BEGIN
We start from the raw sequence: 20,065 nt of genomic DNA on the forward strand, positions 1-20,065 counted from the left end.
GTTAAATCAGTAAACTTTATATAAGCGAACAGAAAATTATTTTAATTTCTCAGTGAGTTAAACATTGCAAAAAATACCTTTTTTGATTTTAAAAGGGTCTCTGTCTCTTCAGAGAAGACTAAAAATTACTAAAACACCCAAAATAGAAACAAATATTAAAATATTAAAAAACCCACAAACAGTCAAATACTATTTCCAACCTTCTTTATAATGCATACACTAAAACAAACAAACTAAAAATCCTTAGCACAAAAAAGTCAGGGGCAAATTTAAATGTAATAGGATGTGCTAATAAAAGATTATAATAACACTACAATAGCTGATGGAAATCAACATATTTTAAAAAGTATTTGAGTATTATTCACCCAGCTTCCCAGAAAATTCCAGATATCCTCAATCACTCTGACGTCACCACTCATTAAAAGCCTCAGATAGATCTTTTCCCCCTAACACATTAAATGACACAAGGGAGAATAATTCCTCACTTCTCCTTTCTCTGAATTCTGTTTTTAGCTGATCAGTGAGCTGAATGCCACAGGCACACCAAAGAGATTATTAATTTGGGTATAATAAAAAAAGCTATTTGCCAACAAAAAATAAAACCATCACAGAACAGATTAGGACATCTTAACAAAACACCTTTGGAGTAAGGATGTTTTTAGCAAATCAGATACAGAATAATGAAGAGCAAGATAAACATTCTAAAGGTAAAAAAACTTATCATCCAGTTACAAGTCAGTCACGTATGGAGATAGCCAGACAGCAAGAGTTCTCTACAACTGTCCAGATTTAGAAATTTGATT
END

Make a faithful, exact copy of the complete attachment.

We start from the raw sequence: 20,065 nt of genomic DNA on the forward strand, positions 1-20,065 counted from the left end.
GTTAAATCAGTAAACTTTATATAAGCGAACAGAAAATTATTTTAATTTCTCAGTGAGTTAAACATTGCAAAAAATACCTTTTTTGATTTTAAAAGGGTCTCTGTCTCTTCAGAGAAGACTAAAAATTACTAAAACACCCAAAATAGAAACAAATATTAAAATATTAAAAAACCCACAAACAGTCAAATACTATTTCCAACCTTCTTTATAATGCATACACTAAAACAAACAAACTAAAAATCCTTAGCACAAAAAAGTCAGGGGCAAATTTAAATGTAATAGGATGTGCTAATAAAAGATTATAATAACACTACAATAGCTGATGGAAATCAACATATTTTAAAAAGTATTTGAGTATTATTCACCCAGCTTCCCAGAAAATTCCAGATATCCTCAATCACTCTGACGTCACCACTCATTAAAAGCCTCAGATAGATCTTTTCCCCCTAACACATTAAATGACACAAGGGAGAATAATTCCTCACTTCTCCTTTCTCTGAATTCTGTTTTTAGCTGATCAGTGAGCTGAATGCCACAGGCACACCAAAGAGATTATTAATTTGGGTATAATAAAAAAAGCTATTTGCCAACAAAAAATAAAACCATCACAGAACAGATTAGGACATCTTAACAAAACACCTTTGGAGTAAGGATGTTTTTAGCAAATCAGATACAGAATAATGAAGAGCAAGATAAACATTCTAAAGGTAAAAAAACTTATCATCCAGTTACAAGTCAGTCACGTATGGAGATAGCCAGACAGCAAGAGTTCTCTACAACTGTCCAGATTTAGAAATTTGATT